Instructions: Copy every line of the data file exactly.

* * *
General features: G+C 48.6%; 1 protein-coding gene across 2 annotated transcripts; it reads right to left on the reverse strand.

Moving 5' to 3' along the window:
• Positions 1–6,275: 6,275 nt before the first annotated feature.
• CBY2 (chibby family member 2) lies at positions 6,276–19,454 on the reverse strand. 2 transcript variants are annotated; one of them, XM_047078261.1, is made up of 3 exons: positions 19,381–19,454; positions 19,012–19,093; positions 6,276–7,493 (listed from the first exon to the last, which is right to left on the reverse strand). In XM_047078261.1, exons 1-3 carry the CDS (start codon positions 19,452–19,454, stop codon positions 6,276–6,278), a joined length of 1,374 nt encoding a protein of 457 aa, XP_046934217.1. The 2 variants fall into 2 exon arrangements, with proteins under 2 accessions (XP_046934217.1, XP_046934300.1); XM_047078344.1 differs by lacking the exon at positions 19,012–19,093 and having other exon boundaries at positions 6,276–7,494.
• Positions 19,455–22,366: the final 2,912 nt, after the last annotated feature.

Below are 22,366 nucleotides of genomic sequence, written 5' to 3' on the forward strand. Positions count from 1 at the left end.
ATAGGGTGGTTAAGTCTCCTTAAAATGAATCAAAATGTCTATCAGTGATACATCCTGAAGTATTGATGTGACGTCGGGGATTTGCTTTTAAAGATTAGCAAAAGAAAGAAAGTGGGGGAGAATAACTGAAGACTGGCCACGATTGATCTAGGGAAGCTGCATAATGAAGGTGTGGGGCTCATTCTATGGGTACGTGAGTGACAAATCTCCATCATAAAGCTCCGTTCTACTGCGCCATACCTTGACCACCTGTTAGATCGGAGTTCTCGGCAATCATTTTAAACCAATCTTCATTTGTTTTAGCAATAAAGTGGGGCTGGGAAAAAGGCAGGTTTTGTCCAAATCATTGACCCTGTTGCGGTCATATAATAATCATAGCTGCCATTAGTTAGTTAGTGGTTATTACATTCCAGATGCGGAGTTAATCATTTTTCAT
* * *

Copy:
General features: G+C 48.6%; 1 protein-coding gene across 2 annotated transcripts; it reads right to left on the reverse strand.

Moving 5' to 3' along the window:
• Positions 1–6,275: 6,275 nt before the first annotated feature.
• CBY2 (chibby family member 2) lies at positions 6,276–19,454 on the reverse strand. 2 transcript variants are annotated; one of them, XM_047078261.1, is made up of 3 exons: positions 19,381–19,454; positions 19,012–19,093; positions 6,276–7,493 (listed from the first exon to the last, which is right to left on the reverse strand). In XM_047078261.1, exons 1-3 carry the CDS (start codon positions 19,452–19,454, stop codon positions 6,276–6,278), a joined length of 1,374 nt encoding a protein of 457 aa, XP_046934217.1. The 2 variants fall into 2 exon arrangements, with proteins under 2 accessions (XP_046934217.1, XP_046934300.1); XM_047078344.1 differs by lacking the exon at positions 19,012–19,093 and having other exon boundaries at positions 6,276–7,494.
• Positions 19,455–22,366: the final 2,912 nt, after the last annotated feature.

Below are 22,366 nucleotides of genomic sequence, written 5' to 3' on the forward strand. Positions count from 1 at the left end.
ATAGGGTGGTTAAGTCTCCTTAAAATGAATCAAAATGTCTATCAGTGATACATCCTGAAGTATTGATGTGACGTCGGGGATTTGCTTTTAAAGATTAGCAAAAGAAAGAAAGTGGGGGAGAATAACTGAAGACTGGCCACGATTGATCTAGGGAAGCTGCATAATGAAGGTGTGGGGCTCATTCTATGGGTACGTGAGTGACAAATCTCCATCATAAAGCTCCGTTCTACTGCGCCATACCTTGACCACCTGTTAGATCGGAGTTCTCGGCAATCATTTTAAACCAATCTTCATTTGTTTTAGCAATAAAGTGGGGCTGGGAAAAAGGCAGGTTTTGTCCAAATCATTGACCCTGTTGCGGTCATATAATAATCATAGCTGCCATTAGTTAGTTAGTGGTTATTACATTCCAGATGCGGAGTTAATCATTTTTCAT